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Corneal Disease (cont.)

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How is corneal disease diagnosed?

An eye doctor will need to obtain a complete medical history and perform a careful examination of the eye and surrounding structures. The cornea is examined in detail using a slit lamp microscope. The doctor may also use eye drops and colored dyes to diagnose certain conditions. Additional tests are sometimes necessary, including topography and keratometry (to study the shape of the cornea), pachymetry (to study the thickness of the cornea), specialized microscopy, and laboratory studies in some cases.

What is the treatment for corneal disease?

Treatment is tailored to the individual disease and the individual patient. The underlying problem and contributing problems need to be addressed. Treatments might include medications, laser treatment or surgery, depending on the condition.

What are the potential complications of corneal disease?

Depending on the nature of the corneal disease, complications could include vision loss or chronic pain. It is important to discuss the natural course of the condition with your doctor and review treatment options to minimize complications.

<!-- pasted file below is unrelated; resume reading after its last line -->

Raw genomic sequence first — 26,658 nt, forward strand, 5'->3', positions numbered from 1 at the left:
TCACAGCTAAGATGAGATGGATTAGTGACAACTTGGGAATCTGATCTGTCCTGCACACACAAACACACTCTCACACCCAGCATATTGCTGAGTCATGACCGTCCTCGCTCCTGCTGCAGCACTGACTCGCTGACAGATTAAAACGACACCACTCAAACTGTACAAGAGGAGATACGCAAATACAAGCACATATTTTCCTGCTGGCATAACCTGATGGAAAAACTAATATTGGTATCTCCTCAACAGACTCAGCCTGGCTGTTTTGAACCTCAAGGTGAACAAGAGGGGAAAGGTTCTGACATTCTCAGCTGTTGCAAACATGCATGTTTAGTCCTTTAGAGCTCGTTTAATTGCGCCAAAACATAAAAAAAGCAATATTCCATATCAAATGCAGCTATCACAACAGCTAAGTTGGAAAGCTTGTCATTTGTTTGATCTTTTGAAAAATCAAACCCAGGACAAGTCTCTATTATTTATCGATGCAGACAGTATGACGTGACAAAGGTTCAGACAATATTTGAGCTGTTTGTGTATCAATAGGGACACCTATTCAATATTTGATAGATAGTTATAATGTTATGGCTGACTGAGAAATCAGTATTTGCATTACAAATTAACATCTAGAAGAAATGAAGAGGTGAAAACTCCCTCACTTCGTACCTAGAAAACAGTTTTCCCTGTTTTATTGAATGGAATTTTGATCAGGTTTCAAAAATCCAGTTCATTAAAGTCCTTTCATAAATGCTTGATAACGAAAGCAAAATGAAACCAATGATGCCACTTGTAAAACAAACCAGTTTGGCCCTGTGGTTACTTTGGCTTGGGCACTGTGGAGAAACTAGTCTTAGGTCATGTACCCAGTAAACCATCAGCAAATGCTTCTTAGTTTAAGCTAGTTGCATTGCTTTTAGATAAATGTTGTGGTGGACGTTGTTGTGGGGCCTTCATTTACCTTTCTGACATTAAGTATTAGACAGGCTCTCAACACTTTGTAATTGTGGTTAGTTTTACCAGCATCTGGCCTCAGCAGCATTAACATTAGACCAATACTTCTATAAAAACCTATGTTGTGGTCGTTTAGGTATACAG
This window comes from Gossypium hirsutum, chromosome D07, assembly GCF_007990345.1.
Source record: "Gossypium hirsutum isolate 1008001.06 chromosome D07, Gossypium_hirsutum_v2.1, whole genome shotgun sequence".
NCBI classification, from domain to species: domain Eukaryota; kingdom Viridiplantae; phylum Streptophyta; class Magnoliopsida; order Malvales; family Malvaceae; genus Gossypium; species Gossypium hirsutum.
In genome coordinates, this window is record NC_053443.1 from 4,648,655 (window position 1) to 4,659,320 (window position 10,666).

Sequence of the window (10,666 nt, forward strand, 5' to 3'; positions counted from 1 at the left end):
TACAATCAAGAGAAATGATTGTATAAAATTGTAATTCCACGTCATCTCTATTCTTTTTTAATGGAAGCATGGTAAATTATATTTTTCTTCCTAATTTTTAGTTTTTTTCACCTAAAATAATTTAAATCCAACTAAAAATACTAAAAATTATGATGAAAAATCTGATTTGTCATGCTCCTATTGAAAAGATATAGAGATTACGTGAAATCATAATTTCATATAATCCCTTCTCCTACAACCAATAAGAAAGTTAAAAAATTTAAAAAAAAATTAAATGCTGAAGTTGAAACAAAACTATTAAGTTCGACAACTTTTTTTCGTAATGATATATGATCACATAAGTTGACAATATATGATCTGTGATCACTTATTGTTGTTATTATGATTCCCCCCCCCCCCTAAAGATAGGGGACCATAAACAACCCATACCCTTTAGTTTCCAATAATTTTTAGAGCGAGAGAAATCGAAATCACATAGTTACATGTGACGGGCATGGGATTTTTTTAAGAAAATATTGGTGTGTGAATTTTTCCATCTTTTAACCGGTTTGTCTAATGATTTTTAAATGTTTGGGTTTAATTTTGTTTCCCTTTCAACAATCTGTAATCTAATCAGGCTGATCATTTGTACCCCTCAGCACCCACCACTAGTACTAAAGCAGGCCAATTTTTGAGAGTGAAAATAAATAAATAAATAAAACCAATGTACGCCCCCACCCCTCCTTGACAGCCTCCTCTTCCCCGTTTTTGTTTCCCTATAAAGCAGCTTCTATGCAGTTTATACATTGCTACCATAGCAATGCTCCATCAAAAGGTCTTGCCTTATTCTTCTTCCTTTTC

Can corneal disease be prevented?

In some instances, corneal diseases are preventable. For example, good hygiene and regular vaccinations can protect against many infectious diseases. Glasses and sunglasses with 100% ultraviolet block can minimize damage from the sun's rays, including pingueculae, pterygium, and eye surface cancers (carcinomas). Following directions about the appropriate use and care of contact lenses can help avoid corneal damage. Safety glasses protect against many types of trauma. A healthy diet with plenty of omega-3-fatty acids and sufficient vitamin A are especially important for maintaining a protective tear film layer. Regular eye examinations can detect certain conditions in their earliest stage when they might be most easily treated.


Krachmer, Jay H., et al. Cornea: Fundamentals, Diagnosis and Management. 3rd edition. Mosby, 2010.

Reidy, James J. Basic and Clinical Course 2010-2011 Section 8: External Disease and Cornea. Revised edition. American Academy of Ophthalmology, 2010.

Medically Reviewed by a Doctor on 5/31/2013


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